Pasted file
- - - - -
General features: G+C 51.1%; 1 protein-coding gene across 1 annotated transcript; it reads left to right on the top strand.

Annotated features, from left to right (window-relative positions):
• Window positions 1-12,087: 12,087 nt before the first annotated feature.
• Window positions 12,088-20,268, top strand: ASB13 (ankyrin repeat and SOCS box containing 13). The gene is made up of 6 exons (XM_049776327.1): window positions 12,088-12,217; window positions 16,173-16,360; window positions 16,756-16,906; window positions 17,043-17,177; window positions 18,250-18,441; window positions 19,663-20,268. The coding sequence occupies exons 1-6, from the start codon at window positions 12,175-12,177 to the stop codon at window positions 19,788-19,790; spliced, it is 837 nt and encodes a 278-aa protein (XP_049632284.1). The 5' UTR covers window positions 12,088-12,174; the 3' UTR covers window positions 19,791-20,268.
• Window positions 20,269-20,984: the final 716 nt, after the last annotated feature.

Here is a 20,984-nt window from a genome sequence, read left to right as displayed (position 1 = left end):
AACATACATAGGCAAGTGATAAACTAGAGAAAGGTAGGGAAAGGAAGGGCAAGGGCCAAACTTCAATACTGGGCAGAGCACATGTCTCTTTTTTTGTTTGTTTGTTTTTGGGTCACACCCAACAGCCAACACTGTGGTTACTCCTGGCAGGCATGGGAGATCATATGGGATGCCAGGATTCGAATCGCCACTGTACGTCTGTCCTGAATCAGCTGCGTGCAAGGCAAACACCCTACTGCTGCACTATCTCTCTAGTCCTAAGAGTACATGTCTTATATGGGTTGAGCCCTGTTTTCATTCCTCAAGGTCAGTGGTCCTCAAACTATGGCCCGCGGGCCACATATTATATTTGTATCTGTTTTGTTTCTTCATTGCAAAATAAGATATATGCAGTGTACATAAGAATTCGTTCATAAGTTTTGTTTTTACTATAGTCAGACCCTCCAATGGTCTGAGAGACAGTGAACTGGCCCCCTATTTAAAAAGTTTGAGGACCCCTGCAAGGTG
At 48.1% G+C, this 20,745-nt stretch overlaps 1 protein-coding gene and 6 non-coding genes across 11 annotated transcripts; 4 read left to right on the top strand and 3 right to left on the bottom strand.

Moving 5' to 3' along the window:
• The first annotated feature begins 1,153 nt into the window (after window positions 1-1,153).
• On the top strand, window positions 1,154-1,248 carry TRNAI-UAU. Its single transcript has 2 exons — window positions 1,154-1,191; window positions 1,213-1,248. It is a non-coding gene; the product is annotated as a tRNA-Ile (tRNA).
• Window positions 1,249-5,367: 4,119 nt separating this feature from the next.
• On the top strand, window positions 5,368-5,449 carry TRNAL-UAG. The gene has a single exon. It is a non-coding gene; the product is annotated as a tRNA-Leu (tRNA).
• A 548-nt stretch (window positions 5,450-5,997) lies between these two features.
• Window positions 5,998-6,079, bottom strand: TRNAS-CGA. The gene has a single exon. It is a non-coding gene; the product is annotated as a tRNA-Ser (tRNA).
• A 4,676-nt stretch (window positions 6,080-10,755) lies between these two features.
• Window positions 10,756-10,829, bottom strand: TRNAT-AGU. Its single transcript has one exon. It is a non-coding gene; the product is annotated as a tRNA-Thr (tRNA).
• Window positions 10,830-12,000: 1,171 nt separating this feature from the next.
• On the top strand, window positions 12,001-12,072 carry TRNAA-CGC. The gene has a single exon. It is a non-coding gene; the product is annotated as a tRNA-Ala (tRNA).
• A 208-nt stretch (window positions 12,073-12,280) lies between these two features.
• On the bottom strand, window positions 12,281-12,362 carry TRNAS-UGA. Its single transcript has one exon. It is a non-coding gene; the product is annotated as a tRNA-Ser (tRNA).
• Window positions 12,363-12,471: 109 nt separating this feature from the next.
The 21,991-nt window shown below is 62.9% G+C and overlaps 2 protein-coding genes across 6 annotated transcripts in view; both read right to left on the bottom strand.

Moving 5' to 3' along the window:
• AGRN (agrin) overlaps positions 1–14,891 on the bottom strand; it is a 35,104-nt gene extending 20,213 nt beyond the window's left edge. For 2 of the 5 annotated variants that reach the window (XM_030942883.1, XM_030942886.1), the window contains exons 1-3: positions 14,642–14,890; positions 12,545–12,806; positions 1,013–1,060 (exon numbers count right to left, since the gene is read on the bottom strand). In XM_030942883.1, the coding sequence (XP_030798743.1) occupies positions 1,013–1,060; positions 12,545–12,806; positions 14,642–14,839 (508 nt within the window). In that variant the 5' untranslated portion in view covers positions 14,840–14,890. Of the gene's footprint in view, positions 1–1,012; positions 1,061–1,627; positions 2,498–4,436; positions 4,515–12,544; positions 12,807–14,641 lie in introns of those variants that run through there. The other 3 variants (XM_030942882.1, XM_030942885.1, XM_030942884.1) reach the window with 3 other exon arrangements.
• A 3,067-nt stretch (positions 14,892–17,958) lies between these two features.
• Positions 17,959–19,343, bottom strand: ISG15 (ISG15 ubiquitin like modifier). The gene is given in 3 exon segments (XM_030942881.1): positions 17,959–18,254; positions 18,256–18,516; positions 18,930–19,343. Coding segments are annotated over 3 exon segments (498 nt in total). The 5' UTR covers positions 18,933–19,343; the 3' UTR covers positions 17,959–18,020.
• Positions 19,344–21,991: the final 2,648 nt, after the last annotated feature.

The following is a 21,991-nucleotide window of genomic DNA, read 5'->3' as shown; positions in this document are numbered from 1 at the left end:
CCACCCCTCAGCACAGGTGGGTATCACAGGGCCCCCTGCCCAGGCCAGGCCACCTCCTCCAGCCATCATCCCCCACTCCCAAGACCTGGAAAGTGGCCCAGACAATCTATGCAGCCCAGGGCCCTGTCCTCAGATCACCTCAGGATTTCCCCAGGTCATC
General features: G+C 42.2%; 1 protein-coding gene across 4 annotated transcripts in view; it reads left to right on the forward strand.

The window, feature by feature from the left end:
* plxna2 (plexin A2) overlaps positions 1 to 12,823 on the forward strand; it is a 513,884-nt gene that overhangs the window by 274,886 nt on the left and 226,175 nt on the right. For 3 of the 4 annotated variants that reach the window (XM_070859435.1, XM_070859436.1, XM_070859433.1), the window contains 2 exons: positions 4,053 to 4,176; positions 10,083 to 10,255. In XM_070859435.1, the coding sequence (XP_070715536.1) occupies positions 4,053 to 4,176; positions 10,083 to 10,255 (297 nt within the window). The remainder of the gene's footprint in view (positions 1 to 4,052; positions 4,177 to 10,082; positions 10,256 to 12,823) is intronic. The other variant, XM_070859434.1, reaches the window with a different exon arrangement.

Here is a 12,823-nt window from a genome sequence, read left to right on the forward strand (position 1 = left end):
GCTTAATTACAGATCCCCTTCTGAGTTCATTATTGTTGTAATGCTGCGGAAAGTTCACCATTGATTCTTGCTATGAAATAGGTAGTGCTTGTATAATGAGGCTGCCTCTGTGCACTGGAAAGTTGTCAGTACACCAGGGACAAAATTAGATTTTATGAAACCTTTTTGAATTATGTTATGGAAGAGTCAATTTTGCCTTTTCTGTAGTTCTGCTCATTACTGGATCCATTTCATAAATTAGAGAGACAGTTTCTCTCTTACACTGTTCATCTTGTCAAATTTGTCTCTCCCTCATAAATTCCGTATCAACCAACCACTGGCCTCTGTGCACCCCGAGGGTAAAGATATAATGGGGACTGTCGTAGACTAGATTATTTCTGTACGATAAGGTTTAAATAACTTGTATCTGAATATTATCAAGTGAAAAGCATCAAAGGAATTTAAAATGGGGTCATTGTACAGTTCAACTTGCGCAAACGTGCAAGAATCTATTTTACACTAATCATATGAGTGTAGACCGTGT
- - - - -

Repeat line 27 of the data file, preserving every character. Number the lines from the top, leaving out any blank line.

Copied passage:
• Positions 17,959–19,343, bottom strand: ISG15 (ISG15 ubiquitin like modifier). The gene is given in 3 exon segments (XM_030942881.1): positions 17,959–18,254; positions 18,256–18,516; positions 18,930–19,343. Coding segments are annotated over 3 exon segments (498 nt in total). The 5' UTR covers positions 18,933–19,343; the 3' UTR covers positions 17,959–18,020.